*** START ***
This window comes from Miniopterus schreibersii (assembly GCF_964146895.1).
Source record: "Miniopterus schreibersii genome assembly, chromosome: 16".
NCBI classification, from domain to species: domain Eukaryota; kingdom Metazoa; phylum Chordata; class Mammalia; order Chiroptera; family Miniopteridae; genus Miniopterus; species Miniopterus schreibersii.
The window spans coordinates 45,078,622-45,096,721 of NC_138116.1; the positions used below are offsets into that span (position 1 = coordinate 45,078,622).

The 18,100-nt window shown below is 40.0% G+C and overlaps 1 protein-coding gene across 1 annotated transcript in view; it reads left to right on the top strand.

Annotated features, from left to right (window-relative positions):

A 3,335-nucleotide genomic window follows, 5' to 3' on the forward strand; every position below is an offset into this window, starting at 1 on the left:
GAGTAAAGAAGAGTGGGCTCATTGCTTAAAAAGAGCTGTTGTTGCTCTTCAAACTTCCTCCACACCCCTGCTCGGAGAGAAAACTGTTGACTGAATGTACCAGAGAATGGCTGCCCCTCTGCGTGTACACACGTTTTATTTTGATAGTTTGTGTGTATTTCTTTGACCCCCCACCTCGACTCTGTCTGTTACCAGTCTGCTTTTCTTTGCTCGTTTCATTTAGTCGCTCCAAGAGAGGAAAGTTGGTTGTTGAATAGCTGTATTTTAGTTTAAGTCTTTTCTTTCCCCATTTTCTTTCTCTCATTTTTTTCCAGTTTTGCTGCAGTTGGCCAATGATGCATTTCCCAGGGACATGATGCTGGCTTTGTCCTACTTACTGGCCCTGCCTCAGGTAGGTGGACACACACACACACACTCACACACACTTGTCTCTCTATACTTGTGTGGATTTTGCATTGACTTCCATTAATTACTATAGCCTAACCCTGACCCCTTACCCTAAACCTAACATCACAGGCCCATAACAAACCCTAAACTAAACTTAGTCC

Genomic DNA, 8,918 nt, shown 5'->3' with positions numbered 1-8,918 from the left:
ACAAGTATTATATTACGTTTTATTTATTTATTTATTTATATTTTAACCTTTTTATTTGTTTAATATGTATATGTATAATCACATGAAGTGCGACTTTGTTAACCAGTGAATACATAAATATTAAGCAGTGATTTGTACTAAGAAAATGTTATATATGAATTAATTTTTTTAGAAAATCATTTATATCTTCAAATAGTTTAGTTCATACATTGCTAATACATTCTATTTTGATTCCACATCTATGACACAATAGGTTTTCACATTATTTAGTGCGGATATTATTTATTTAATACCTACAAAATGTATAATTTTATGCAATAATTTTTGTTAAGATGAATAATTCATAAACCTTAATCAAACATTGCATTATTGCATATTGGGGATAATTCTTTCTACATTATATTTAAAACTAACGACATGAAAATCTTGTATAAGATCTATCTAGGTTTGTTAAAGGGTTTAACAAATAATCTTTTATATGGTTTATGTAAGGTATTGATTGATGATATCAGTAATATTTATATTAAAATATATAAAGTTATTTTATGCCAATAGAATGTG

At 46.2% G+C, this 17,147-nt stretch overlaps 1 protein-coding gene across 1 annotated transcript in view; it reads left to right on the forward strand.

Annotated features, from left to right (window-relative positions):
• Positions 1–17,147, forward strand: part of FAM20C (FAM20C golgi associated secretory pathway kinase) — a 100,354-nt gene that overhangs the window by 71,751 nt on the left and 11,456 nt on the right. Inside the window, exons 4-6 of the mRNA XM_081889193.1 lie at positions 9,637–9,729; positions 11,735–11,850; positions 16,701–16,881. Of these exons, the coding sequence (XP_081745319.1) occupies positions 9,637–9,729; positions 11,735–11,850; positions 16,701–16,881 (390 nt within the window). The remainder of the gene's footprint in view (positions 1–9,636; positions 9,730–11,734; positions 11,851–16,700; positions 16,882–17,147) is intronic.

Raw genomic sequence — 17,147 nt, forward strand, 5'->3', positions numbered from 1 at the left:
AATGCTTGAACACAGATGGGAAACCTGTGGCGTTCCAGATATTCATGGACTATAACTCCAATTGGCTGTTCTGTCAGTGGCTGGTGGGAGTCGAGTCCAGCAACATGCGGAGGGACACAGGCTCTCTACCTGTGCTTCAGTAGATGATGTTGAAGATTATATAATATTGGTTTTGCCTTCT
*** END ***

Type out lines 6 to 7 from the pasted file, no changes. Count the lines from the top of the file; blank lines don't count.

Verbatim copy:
Annotated features, from left to right (window-relative positions):

A 3,335-nucleotide genomic window follows, 5' to 3' on the forward strand; every position below is an offset into this window, starting at 1 on the left: